By Steven Bonifazi
(DENVER, Colo.) Hello, top of the morning and work week and welcome back to another Monday edition of the Denver Daily Round-Up.
The sun is gleaming over the city this Monday, with partly cloudy conditions expected to take place from 12:00 p.m. to 2:00 p.m. The forecast high for Monday is 55°F with a forecast low of 35°F.
Today, the Denver Broncos look to keep their momentum going after stomping the Dallas Cowboys Sunday, Denver is posting permanent encampment sweep notices in Five Points, the city will pay $2.4 million to offer energy upgrades to non-profits and low-income apartments and awareness for pet owners raised after a coyote with mange is seen and photographed in the Denver area.
Without further ado, the following are some of the most key local stories in and around Denver for this Monday that you should be aware of:
The Denver Broncos (5-4) crushed the Dallas Cowboys (6-2) Sunday 30-16 at AT&T Stadium in Arlington, ending the Cowboy's six-win streak as well as their own five consecutive losses, regaining momentum.
The Broncos have been facing many challenges lately, with their iconic linebacker Von Miller being drafted last Monday to the Los Angeles Rams and multiple players including All-Pro Garett Bolles, outside linebacker Malik Reed and nose tackle Mike Purcell suffering injuries, according to Denver7. Nevertheless, a large portion of the 93,000 fans in Arlington was left chanting "Let's go, Broncos" multiple times in the second half of the game Sunday.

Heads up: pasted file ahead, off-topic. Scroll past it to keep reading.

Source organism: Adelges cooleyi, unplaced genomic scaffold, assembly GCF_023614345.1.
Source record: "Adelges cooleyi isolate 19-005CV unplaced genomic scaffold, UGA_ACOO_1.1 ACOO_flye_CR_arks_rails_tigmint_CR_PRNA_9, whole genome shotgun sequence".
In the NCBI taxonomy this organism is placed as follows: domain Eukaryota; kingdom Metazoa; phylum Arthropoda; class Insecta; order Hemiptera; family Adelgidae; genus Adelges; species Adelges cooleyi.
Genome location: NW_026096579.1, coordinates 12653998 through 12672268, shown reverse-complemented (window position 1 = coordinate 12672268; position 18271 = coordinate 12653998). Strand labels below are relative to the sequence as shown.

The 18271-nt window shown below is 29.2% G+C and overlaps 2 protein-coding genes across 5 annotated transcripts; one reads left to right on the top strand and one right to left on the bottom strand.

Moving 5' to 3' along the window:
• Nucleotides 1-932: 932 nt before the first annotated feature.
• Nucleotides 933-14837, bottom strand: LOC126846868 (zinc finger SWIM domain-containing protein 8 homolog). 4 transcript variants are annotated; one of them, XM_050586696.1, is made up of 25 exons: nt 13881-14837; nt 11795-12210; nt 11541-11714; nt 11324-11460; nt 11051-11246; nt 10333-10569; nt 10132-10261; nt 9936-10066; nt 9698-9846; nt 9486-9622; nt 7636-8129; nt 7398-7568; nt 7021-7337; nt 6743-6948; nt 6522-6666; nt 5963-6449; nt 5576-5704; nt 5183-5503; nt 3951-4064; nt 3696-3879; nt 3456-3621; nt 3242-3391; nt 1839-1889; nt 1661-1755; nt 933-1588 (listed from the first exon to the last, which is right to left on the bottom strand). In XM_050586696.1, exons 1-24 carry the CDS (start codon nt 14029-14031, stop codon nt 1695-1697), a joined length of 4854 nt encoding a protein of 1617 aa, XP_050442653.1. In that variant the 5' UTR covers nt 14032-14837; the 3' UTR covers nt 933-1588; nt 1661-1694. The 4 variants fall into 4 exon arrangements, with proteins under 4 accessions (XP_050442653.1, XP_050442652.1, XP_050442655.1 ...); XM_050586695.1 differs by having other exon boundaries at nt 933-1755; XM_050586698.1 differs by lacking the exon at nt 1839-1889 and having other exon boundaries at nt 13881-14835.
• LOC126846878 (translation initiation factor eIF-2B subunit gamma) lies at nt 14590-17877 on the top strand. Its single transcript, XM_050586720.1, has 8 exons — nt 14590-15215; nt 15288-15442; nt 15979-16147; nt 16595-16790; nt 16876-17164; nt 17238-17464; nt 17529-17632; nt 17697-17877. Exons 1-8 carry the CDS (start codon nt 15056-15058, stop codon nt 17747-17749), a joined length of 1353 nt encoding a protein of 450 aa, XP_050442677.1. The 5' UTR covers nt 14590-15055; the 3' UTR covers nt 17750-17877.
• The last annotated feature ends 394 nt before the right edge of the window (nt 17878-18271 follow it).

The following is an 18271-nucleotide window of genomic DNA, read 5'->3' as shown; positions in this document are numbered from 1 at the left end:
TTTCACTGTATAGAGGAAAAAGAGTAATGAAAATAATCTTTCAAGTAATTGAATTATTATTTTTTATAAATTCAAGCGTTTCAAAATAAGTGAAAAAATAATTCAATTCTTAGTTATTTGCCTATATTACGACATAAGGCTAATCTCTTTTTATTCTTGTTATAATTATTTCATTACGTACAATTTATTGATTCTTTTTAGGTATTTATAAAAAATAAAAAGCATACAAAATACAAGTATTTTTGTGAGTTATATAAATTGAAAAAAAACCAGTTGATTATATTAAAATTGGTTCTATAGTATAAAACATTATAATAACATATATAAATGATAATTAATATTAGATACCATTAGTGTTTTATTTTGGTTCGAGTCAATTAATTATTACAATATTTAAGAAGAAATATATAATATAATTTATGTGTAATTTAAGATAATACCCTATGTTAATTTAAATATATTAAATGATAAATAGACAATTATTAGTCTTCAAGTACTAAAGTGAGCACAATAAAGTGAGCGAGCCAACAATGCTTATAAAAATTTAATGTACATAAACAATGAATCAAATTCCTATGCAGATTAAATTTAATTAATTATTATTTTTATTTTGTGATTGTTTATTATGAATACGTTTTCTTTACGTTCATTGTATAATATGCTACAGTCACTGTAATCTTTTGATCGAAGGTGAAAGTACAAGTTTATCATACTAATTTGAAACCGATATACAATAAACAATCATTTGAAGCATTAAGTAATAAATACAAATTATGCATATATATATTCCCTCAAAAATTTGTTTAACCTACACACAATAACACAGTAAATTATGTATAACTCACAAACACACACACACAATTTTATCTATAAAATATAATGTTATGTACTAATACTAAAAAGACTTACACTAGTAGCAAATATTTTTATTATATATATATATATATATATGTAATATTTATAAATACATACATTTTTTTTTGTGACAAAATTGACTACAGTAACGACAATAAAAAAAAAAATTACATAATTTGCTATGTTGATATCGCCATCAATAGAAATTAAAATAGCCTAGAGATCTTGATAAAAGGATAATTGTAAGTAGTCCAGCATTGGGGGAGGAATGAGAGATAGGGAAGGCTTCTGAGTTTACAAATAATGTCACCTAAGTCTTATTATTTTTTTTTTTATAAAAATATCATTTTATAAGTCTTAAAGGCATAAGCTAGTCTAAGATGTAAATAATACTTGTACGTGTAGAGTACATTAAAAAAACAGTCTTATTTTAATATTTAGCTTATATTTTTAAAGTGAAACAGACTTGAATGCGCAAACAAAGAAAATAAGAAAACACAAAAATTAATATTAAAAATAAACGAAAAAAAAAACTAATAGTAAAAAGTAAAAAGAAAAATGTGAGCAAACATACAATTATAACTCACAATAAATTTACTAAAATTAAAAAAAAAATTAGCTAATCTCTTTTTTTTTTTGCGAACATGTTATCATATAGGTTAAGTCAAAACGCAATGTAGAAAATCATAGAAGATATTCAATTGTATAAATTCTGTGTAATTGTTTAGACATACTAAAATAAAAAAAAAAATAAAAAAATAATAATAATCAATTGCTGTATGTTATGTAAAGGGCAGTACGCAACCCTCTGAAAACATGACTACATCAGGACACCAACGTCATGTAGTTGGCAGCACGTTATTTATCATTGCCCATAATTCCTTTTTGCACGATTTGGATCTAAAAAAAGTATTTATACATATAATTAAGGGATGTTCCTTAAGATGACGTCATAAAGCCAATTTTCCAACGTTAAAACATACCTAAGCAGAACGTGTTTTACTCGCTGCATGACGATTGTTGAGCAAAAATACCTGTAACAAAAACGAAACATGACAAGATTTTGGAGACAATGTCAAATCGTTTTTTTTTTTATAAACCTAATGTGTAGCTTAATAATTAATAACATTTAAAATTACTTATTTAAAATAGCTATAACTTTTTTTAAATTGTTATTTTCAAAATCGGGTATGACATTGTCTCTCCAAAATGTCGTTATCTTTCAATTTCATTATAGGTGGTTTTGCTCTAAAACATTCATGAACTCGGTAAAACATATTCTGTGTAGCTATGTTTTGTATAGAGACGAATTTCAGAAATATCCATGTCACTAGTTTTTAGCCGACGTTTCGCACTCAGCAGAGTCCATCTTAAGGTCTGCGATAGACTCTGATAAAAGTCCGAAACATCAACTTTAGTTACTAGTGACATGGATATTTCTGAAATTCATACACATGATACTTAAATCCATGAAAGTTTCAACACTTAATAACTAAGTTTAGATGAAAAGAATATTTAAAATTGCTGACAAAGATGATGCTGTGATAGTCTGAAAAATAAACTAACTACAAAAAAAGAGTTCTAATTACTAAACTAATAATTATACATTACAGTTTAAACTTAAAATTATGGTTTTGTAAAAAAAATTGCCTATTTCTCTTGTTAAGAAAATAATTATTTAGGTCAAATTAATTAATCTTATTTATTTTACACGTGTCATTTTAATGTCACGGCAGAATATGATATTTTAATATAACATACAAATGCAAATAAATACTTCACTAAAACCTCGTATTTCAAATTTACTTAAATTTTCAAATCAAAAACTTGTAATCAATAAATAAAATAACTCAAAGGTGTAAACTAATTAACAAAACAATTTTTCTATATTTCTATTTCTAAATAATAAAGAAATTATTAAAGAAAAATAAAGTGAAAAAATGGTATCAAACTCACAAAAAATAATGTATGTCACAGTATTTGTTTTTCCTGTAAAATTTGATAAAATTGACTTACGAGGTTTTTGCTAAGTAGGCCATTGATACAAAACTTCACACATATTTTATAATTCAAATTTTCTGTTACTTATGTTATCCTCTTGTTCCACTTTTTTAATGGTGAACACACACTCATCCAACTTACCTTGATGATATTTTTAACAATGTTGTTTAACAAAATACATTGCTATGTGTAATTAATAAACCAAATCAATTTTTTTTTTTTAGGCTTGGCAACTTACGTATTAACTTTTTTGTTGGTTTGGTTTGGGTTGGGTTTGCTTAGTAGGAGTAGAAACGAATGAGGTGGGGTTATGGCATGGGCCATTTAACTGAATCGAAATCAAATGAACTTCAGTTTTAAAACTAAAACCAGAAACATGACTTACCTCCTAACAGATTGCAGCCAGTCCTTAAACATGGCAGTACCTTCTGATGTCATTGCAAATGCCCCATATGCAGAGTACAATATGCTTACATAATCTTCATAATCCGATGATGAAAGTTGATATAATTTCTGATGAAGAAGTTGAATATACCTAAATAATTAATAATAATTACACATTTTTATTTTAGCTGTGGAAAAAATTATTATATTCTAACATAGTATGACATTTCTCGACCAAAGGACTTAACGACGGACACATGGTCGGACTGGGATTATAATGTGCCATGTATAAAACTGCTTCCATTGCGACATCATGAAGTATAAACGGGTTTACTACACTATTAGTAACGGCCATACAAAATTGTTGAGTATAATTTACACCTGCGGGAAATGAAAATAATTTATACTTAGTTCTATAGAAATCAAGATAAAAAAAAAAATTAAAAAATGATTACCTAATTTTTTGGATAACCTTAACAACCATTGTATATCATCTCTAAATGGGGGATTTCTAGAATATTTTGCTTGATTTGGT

Denver has created a bypass to providing specific notices whenever it plans an encampment sweep in Five Points.
The city is required to give a week's notice at the last when planning to sweep a homeless encampment under a federal court settlement and separate federal court order, as per Westword. Notices usually come in the form of paper signs or handouts given to those staying in the encampments.
The City of Denver will allocate a total of $2.4 million to aid non-profits and apartment buildings housing low-income residents to become more energy efficient.
The city is hoping that organizations will utilize more funds to serve the needy if they can save money on utility bills, according to David Heitz. Over $20 million has been put into 300 non-profit agencies for 15 years such as Energy Outreach Colorado’s Nonprofit Energy Efficiency Program (NEEP) which works to offer energy efficiency services and education to nonprofit facilities in the City and County of Denver for under-resourced members of the community.
People visiting late family members witnessed and took photographs of a coyote thought to have mange at Fairmont Cemetery in Denver.
Fox31 reports that David Bakke photographed the coyote and later posted the photos to NextDoor, stating that it was unidentifiable due to how sick it appeared. Public Information Officer at Colorado Parks and Wildlife Jason Clay claimed that it is not uncommon to see animals that have mange roaming the metro area and that while it is part of nature, it is vital to keep a safe distance.